Larger than the Milky Way: Exploring Hidden Functions of the Nervous System

Faculty of Science
Better healthcare
Research and innovation
Students by the Rideau canal with STEM complex in the background
Comprising over 100 billion neurons and an enigmatic number of connections between them, the human nervous system is the most complex system in the body.

In fact, there are more connections in a single human brain than stars in the Milky Way! Exploring the nervous system is crucial to advance our understanding of bodily functions, human behaviour and cognition, as well as the progression of diseases and injuries.

Alex Laliberté, a Postdoctoral Fellow supervised by Professor Tuan Bui, studies the nervous system by breaking it down into more digestible populations of neurons. He is primarily studying DI3 interneurons – a spinal cord neuron population – to uncover their role in controlling movement. Alex established genetic systems that allow him to selectively express designer receptors exclusively activated by designer drugs (DREADDs). DREADDS were used to remotely turn the DI3 interneurons on and off in mice during different behavioural tasks. For instance, a drug was administered to mice to turn off their DI3 interneurons while they were running on a treadmill to observe how this would affect their running behaviour. Alex’s results showed that silencing DI3 interneurons in healthy mice had a fairly subtle effect on their movement. However, mice with spinal cord injuries lost their ability to support their body weight and to recover motor function. Mice with spinal cord injuries are capable of performing steps on a treadmill. The stepping function occurs despite the injury to the spinal cord through the activation of limb reflexes. The results from Alex’s experiments demonstrated that DI3 interneurons play an essential role in amplifying stretch reflexes and sensory information, functions that are essential to walking in mice following a spinal cord injury due to the body’s inability to send signals from the brain to the spinal cord.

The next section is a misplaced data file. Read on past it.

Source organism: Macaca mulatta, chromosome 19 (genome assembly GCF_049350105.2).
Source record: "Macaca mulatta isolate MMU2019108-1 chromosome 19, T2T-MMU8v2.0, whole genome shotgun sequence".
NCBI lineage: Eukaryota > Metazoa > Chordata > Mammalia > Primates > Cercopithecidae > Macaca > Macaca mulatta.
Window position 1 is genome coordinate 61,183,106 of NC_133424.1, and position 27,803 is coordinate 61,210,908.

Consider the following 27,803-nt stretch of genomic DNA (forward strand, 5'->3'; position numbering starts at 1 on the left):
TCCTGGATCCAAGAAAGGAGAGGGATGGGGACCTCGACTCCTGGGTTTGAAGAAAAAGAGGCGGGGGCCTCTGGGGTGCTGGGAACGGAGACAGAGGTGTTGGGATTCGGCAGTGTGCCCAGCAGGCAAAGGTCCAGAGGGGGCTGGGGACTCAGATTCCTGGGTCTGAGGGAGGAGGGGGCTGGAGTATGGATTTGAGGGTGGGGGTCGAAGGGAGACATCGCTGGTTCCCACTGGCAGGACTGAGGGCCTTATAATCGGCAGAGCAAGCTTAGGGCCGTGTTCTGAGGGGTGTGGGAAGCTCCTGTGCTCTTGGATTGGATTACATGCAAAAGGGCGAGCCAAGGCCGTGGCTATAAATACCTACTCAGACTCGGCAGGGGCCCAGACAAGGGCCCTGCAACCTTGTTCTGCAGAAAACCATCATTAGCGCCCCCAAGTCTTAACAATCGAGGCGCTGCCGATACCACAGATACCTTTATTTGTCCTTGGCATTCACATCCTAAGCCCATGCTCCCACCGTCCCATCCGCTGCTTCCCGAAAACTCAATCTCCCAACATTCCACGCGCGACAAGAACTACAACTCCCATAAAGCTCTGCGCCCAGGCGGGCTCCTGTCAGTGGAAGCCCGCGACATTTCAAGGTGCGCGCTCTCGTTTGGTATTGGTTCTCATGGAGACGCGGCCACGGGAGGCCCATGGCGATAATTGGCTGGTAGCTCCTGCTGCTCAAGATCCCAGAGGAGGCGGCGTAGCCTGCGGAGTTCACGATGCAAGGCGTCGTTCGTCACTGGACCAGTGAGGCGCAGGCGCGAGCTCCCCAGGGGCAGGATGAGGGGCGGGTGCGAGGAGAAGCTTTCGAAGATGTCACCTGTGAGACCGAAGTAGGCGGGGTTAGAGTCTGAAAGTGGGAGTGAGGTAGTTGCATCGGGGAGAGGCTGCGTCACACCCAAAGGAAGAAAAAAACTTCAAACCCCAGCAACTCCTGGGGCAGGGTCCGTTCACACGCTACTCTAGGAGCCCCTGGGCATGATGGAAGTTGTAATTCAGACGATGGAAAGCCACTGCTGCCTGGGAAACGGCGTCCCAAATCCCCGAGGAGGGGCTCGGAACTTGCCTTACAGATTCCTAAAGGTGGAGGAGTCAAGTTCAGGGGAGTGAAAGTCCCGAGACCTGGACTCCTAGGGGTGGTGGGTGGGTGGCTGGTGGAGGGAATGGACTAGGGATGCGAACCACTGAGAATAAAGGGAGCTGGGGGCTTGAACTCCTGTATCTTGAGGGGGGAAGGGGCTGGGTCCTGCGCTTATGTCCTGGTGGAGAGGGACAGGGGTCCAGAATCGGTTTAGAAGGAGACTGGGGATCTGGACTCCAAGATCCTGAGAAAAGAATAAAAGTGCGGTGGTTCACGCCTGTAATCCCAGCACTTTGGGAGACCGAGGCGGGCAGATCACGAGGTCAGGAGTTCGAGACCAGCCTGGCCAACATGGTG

Alex Laliberté

Alex is also studying spasticity, an increased stiffness of muscles caused by brain or spinal cord injury that prevents normal movement. He is developing a new animal model of spasticity to replace existing ones that are not translatable to humans. Alex utilized optogenetics – a biological technique to control neuronal activity using light – to easily and consistently trigger spasms in mice with spinal cord injuries. This new model will allow him to collect spasm data faster and more reliably, as well as potentially test antispastic treatments.

Alex presented his remarkable findings at the 2022 International Motor Neuron Society meeting in Banff. He also received a 2-year, $200K USD fellowship from the Craig H. Neilsen Foundation to advance his research on spinal cord injury.

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